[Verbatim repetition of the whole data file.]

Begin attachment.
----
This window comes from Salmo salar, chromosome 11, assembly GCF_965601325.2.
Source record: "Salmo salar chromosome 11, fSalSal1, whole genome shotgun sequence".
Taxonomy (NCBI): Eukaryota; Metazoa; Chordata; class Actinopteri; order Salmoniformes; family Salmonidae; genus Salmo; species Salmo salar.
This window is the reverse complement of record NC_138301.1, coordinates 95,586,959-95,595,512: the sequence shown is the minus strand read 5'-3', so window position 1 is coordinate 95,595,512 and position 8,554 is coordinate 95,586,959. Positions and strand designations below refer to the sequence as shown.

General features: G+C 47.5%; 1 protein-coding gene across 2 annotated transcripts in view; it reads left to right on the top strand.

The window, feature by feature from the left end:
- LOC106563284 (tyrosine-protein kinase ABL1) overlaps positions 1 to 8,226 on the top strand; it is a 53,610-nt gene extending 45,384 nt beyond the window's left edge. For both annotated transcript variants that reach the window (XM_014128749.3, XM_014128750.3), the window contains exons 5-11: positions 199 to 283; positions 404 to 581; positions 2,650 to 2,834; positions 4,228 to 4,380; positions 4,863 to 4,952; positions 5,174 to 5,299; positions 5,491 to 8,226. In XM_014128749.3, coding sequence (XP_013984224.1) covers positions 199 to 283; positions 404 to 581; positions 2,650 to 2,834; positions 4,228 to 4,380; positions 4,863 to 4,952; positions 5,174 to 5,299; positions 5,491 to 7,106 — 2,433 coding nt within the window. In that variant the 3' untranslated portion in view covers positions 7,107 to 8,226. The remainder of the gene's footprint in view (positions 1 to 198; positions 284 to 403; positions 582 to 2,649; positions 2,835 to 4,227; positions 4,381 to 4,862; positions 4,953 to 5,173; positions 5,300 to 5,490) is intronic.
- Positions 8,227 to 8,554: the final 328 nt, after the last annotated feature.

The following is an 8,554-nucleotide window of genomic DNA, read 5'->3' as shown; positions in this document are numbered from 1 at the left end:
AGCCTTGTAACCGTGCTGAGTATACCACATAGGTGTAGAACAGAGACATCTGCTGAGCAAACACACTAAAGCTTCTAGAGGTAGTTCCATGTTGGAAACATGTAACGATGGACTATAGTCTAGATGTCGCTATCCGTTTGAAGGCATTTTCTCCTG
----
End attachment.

This window comes from Salmo salar, chromosome 11, assembly GCF_965601325.2.
Source record: "Salmo salar chromosome 11, fSalSal1, whole genome shotgun sequence".
Taxonomy (NCBI): Eukaryota; Metazoa; Chordata; class Actinopteri; order Salmoniformes; family Salmonidae; genus Salmo; species Salmo salar.
This window is the reverse complement of record NC_138301.1, coordinates 95,586,959-95,595,512: the sequence shown is the minus strand read 5'-3', so window position 1 is coordinate 95,595,512 and position 8,554 is coordinate 95,586,959. Positions and strand designations below refer to the sequence as shown.

General features: G+C 47.5%; 1 protein-coding gene across 2 annotated transcripts in view; it reads left to right on the top strand.

The window, feature by feature from the left end:
- LOC106563284 (tyrosine-protein kinase ABL1) overlaps positions 1 to 8,226 on the top strand; it is a 53,610-nt gene extending 45,384 nt beyond the window's left edge. For both annotated transcript variants that reach the window (XM_014128749.3, XM_014128750.3), the window contains exons 5-11: positions 199 to 283; positions 404 to 581; positions 2,650 to 2,834; positions 4,228 to 4,380; positions 4,863 to 4,952; positions 5,174 to 5,299; positions 5,491 to 8,226. In XM_014128749.3, coding sequence (XP_013984224.1) covers positions 199 to 283; positions 404 to 581; positions 2,650 to 2,834; positions 4,228 to 4,380; positions 4,863 to 4,952; positions 5,174 to 5,299; positions 5,491 to 7,106 — 2,433 coding nt within the window. In that variant the 3' untranslated portion in view covers positions 7,107 to 8,226. The remainder of the gene's footprint in view (positions 1 to 198; positions 284 to 403; positions 582 to 2,649; positions 2,835 to 4,227; positions 4,381 to 4,862; positions 4,953 to 5,173; positions 5,300 to 5,490) is intronic.
- Positions 8,227 to 8,554: the final 328 nt, after the last annotated feature.

The following is an 8,554-nucleotide window of genomic DNA, read 5'->3' as shown; positions in this document are numbered from 1 at the left end:
AGCCTTGTAACCGTGCTGAGTATACCACATAGGTGTAGAACAGAGACATCTGCTGAGCAAACACACTAAAGCTTCTAGAGGTAGTTCCATGTTGGAAACATGTAACGATGGACTATAGTCTAGATGTCGCTATCCGTTTGAAGGCATTTTCTCCTG